Museveni had already issued a statement promising to seal all Uganda-Rwanda border crossings, offer no assistance to the RPF and arrest any rebels who tried to return to Uganda. But he proceeded to do none of those things and the Americans appear to have stimulated no objection.

When the RPF launched its intrusion, Kagame, then a senior policeman in both the Ugandan army and the RPF, was in Kansas at the United States Army Command and General Staff College at Fort Leavenworth, analyzing field tactics and psyops, propaganda techniques to win hearts and intellects. But after four RPF commandants were killed, he told his American teachers that he was dropping out to join the Rwandan invasion. The Americans apparently supported this decision and Kagame flew into Entebbe airport, travelled to the Rwandan border by road, and crossed over to take command of the rebels.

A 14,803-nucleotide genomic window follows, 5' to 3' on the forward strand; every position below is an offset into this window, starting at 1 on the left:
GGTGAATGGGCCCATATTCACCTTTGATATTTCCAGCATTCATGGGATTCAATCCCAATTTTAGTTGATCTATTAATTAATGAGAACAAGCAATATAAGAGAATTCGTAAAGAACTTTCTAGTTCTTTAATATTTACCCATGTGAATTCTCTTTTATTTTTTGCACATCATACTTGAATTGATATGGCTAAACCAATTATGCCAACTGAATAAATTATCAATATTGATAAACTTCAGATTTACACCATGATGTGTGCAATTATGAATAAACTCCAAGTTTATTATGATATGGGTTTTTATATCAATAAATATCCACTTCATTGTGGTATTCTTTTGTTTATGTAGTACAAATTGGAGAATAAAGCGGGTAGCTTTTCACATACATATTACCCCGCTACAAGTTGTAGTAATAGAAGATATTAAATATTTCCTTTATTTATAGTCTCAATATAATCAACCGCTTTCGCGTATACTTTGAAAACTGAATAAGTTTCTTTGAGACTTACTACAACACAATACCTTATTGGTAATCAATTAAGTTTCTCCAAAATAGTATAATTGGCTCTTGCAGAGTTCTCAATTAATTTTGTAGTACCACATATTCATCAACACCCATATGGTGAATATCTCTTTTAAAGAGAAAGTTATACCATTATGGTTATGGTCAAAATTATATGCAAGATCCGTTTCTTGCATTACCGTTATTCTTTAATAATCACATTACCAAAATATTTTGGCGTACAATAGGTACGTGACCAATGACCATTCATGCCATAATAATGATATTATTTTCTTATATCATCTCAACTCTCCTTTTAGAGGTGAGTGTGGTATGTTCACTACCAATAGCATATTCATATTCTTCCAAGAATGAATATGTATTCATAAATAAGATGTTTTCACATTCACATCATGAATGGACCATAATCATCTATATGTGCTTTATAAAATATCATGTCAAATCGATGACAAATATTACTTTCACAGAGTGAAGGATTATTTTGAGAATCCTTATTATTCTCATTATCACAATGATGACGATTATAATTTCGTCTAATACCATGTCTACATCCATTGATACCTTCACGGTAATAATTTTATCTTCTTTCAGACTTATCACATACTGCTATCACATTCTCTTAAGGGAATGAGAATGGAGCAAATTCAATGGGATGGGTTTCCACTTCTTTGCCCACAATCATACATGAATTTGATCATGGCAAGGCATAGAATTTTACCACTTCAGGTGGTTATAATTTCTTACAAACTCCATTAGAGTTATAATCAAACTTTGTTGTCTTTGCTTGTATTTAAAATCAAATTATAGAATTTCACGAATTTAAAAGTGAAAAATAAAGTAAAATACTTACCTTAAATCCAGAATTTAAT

For the next three and a half years, the Ugandan army continued to supply Kagame’s fighters with provisions and weapons, and allow his soldiers free passage back and forth across the border. In 1991, Habyarimana accused Museveni of letting the RPF to attack Rwanda from protected basis on Ugandan territory. When a Ugandan journalist published an article in the government-owned New Vision newspaper uncovering the existence of such basis, Museveni threatened to charge the journalist and his editor with sedition. The entire perimeter region was cordoned off. Even a French and Italian military inspection squad was denied access.

In October 1993, the UN security council authorised a peacekeeping force-out to ensure no weapons traversed the border. The peacekeepers’ commandant, Canadian Lt-Gen Romeo Dallaire, spent most of his time inside Rwanda, but he also visited the Ugandan border town of Kabale, where an officer told him that his inspectors would have to provide the Ugandan army with 12 hours’ notifications so that escorts could be arranged to accompany them on their perimeter patrols. Dallaire protested: the element of amaze is crucial for such monitoring missions. But the Ugandans insisted and eventually, Dallaire, who was much more concerned about developments inside Rwanda, gave up.